working in standing position, both the back and the neckpostures are more asymmetric and at extremes of flexion, or,in other wordsin ergonomically inappropriate positions while the neckpostures when working at a sitting position are more neutralthan those postures while standing.
Contact with patientsInfection Harmful effects Eye injury and/ or inflammation .Infection Aerosolization is a process whereby mechanicallygenerated particles remain suspended in the air for prolongedtime periods and may be capable of transmitting an airborneinfection via inhalation. Aerosols are airborne particles, that maytravel for long distances. They may occur in liquid or solid forms.Splash and spatter are large droplets that remain airborne butcontribute to infection of indirect contact.Infection can be transmitted to dentist from infected patients whohave infectious potential. Infection transmission: A- Airborne: influenza, common cold, T.B . (Aerosols) B- Bloodborne : Syphilis, Hepatitis B and C, and AIDS. Infectedblood should contact dentist’s blood (needle prick after patientinjection, wound in dentist’s hands) C- Direct contact of hands with oral mucosal lesions : syphilisand herpes simplex infection. Saliva and hepatiti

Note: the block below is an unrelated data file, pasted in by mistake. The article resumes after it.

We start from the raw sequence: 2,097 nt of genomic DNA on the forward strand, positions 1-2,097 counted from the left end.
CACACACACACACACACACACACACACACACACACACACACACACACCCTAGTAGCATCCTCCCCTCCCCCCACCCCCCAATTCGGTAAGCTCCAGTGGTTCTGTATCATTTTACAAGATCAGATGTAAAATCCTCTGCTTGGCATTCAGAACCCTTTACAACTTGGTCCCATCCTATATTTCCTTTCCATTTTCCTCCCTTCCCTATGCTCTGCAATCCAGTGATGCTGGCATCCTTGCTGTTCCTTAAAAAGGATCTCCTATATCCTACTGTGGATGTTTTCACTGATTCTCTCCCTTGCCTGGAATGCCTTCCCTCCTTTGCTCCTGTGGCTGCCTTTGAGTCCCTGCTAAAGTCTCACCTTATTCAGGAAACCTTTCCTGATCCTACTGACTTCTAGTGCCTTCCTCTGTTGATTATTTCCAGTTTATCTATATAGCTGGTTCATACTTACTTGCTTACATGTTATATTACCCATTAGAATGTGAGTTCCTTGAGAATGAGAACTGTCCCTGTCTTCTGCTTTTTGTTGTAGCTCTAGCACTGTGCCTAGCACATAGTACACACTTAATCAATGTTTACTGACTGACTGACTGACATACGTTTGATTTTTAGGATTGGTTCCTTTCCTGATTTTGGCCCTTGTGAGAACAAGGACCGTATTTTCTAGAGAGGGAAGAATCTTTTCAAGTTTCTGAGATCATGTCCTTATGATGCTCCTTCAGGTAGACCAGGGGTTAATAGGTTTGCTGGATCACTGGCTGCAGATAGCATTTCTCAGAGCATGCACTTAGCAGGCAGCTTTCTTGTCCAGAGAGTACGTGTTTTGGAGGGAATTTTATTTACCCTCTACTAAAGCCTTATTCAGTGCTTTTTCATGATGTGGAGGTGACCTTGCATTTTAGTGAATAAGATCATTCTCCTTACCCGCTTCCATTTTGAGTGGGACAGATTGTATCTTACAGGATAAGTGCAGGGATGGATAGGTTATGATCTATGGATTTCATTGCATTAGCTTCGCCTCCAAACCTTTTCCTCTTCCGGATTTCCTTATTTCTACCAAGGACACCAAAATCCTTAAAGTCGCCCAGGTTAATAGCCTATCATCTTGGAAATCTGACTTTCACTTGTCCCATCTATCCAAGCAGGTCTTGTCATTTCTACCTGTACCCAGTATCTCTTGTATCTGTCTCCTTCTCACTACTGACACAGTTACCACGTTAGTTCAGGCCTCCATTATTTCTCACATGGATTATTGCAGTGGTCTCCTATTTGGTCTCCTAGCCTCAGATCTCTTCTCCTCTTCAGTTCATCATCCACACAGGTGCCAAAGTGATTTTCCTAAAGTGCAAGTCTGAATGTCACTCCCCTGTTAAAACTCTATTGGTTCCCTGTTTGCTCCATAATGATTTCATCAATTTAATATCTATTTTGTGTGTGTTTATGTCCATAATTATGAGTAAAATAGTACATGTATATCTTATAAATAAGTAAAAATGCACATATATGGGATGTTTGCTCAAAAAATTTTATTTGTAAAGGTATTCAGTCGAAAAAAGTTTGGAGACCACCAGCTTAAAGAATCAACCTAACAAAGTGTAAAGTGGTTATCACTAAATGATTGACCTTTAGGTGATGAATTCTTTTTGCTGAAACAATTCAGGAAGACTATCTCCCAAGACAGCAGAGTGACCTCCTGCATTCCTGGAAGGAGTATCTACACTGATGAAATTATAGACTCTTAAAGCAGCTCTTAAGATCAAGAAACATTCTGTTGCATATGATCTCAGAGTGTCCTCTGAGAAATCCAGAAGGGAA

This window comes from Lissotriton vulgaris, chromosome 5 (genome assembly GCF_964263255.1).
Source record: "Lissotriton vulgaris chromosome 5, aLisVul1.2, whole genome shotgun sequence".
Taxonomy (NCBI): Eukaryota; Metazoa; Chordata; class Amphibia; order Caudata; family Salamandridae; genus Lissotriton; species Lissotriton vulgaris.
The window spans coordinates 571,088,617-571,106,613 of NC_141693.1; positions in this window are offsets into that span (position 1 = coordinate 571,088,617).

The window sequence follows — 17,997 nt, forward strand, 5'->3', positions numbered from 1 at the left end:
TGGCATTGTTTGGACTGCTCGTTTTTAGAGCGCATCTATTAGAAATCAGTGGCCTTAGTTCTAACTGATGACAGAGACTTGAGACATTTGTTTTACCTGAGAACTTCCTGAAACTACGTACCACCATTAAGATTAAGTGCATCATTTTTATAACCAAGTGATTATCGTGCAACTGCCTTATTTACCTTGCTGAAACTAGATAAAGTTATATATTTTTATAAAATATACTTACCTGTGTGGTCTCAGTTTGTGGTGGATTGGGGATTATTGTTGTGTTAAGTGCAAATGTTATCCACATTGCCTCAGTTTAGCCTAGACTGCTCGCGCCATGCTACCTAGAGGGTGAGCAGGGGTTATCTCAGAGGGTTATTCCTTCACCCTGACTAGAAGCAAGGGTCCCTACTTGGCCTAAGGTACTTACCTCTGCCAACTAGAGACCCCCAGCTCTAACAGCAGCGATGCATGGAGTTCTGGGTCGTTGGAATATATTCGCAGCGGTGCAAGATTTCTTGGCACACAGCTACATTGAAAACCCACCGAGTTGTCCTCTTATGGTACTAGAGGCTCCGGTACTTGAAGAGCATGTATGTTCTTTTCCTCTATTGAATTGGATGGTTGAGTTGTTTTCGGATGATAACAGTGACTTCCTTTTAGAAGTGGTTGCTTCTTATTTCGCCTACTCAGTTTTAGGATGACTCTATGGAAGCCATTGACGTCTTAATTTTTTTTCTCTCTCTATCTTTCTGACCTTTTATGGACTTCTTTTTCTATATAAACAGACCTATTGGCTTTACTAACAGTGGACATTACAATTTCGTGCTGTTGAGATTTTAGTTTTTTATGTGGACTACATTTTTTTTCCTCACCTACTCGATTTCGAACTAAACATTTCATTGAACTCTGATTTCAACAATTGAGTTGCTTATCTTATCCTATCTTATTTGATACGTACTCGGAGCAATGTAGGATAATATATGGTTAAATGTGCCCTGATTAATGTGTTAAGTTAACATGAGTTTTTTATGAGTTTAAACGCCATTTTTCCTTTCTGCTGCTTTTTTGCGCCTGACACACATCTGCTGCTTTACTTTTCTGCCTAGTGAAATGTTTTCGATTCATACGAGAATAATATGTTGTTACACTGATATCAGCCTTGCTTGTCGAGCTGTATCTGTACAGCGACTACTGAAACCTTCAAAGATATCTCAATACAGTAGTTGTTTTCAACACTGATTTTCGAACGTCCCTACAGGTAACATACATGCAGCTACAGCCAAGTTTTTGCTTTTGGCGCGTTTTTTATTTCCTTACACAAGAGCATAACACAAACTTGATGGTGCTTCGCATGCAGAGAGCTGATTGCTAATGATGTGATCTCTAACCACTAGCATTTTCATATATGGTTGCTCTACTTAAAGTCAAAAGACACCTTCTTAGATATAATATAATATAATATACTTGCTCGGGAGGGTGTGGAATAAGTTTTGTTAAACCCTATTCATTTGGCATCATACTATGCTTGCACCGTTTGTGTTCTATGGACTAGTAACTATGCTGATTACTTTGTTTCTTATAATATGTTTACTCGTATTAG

precautions should be taken to minimizing the risk of infections1-The dental surgeon should wear a face mask.2-The use of high speed hand pieces with T.B. patients shouldbe avoided to minimize aerosols.3-In dealing with a syphilitic patient, the dental surgeon shouldwear rubber or vinyl gloves.4-The dentist should not scrub his hands with a brush before orafter working on pt with AIDS,TB or hepatitis, since scrubbingmay produce minute abrasions which serve as a portal of entryfor microorganisms .5-clinical examination, mucosal lesions should never be touchedwithout gloves . .6- 5-Careful handling of sharp instruments .7-Eye glasses should always be used while treating the patients.
Golden role“All patients should be treated as if they are infectious and routinecross-infection control is necessary when dealing with everypatient”.Universal cross Infection Control routines :Sterilization; Barriers; Chemical Disinfectants ; Disposable of Wastesnote: barriers mean gloves; masks; goggles; protective clothing. Theseserve as protective barriers against the transmission of diseases.Gloves are disposed of after each patient.